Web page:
Raiders put rookie QB in a vise

This is my Friday column on Derek Carr, Dennis Allen and Reggie McKenzie. WARNING: This is a Raiders column. 49ers fans — feel free to skip this.

The Raiders don’t have to do it.

The Raiders don’t have to start Derek Carr this Sunday against the Jets. Dennis Allen still has time to bench the Raiders’ future franchise quarterback before the Jets smash and steamroll him like a character in Looney Tunes.

Allen should not start Carr even though Carr earned the job – his passer rating in the preseason was 108 and Matt Schaub’s was 55.

But what did Carr really earn?

He earned the right to play behind one of the worst offensive lines in football. The left tackle, Donald Penn, played for the Buccaneers last season and gave up 12 sacks. The right tackle, Menelik Watson, just got benched.

Carr earned the right to repeat his older brother’s fate. David Carr was the first pick in 2002, and he started as a rookie for the Texans, an expansion team, and he got sacked 76 times. Carr The Elder got beaten down physically and mentally and never got a chance to build confidence. This could happen to Carr The Younger, too.

It’s not wise to make a rookie quarterback carry a bad team. Rookie quarterbacks typically don’t play well. Troy Aikman went 0-11 as a rookie. Peyton Manning went 3-13. In the rare instances when a rookie quarterback played well and won (Ben Roethlisberger went 13-0 in 2004 and Russell Wilson went 11-5 in 2012), they played for teams that already had established running games and established defenses. The Raiders have neither.

The Raiders are the only team starting a rookie quarterback Week 1. The Jaguars’ rookie quarterback, Blake Bortles, is better than Carr. But the Jaguars aren’t starting Bortles. The Jaguars are a prudent franchise.

What have we learned about the Raiders? Let’s start with the general manager, Reggie McKenzie.

We’ve learned he should not be allowed to sign or trade for a quarterback ever again. Revoke his privileges. He has acquired multimillion-dollar busts – Matt Flynn and Matt Schaub – two years in a row at a total of $14 million guaranteed. McKenzie is throwing away Mark Davis’ money.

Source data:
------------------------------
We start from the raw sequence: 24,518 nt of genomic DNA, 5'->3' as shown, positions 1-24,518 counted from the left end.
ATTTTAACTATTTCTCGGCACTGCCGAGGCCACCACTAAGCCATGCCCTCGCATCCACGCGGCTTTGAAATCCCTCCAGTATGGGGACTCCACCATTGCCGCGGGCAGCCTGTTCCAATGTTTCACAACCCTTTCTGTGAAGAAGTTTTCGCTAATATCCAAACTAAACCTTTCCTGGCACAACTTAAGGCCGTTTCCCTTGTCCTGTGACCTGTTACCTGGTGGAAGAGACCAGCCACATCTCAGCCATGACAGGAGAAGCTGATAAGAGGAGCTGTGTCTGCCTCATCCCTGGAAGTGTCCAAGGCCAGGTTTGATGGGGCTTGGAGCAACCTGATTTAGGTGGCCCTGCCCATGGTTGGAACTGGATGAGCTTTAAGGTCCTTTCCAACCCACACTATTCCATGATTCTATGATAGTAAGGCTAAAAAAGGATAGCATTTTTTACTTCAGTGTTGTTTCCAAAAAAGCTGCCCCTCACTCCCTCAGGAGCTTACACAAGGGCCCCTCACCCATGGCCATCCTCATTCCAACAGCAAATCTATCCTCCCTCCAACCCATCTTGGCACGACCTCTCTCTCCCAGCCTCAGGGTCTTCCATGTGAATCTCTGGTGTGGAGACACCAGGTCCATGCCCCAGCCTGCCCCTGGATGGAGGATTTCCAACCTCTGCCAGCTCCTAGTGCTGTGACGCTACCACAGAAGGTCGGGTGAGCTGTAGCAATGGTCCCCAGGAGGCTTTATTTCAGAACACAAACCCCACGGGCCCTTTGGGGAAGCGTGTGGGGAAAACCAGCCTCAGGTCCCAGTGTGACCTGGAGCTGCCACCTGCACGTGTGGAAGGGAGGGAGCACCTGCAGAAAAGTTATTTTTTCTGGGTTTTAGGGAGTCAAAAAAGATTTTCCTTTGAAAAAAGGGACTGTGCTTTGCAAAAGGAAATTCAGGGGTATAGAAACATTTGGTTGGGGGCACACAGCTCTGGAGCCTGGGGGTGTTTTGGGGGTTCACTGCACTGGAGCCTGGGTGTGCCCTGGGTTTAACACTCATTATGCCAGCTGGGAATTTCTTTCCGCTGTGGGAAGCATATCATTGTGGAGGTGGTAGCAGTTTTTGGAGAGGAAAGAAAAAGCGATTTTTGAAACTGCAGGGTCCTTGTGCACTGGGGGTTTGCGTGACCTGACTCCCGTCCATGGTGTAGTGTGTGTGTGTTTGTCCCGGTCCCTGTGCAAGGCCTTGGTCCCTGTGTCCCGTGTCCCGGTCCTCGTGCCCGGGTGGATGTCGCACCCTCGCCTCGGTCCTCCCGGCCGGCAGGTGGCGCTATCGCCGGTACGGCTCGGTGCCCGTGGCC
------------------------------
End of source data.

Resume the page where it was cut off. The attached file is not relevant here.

What have we learned about Allen, the head coach?

We’ve learned he is risking a young man’s future and the franchise’s future for job security.

Starting Carr gives Allen an excuse if the Raiders stink. Say they finish 4-12 again. Allen can say 4-12 was a good record considering he started a rookie quarterback.

Starting Carr buys Allen one more year beyond this one. Firing Allen after this season and hiring a new coaching staff and making Carr learn and operate two different systems his first two seasons in the NFL would jeopardize his development. Young quarterbacks need continuity.

We’ve learned Allen is clever at protecting himself. Will he be as clever at protecting Carr? Allen better be, especially this week against the Jets and their head coach Rex Ryan.

Ryan will try to overwhelm Carr by showing him things he’s never seen before. That’s what Ryan does. His defense is unusual and complex. Even veterans have a tough time figuring it out.

Ryan is going to show Carr the 3-4 defense, the 4-3 defense, the 4-6 defense and the Nickel 4-6 defense. Ryan is going to show a blitz from the left, and then bring the blitz from the right and vice versa. Ryan is going to blitz up the middle, use every blitz package imaginable to test the rookie quarterback.

Can Carr hold up to the pressure? How many checks can he make at the line of scrimmage? Can he adjust the protections? Can he do the little things NFL quarterbacks take years to master? If not, unblocked rushers will crush him.

Allen has Carr’s career in his hands. Allen has to protect Carr, give him a chance to stay on his feet.

Allen must make sure the game plan includes a running game, play-action passes, pocket movement, screens, shallow crosses, three-step drops, five-step drops, easy passes. Get the ball out of the kid’s hands.

That’s what Bill Walsh would have done.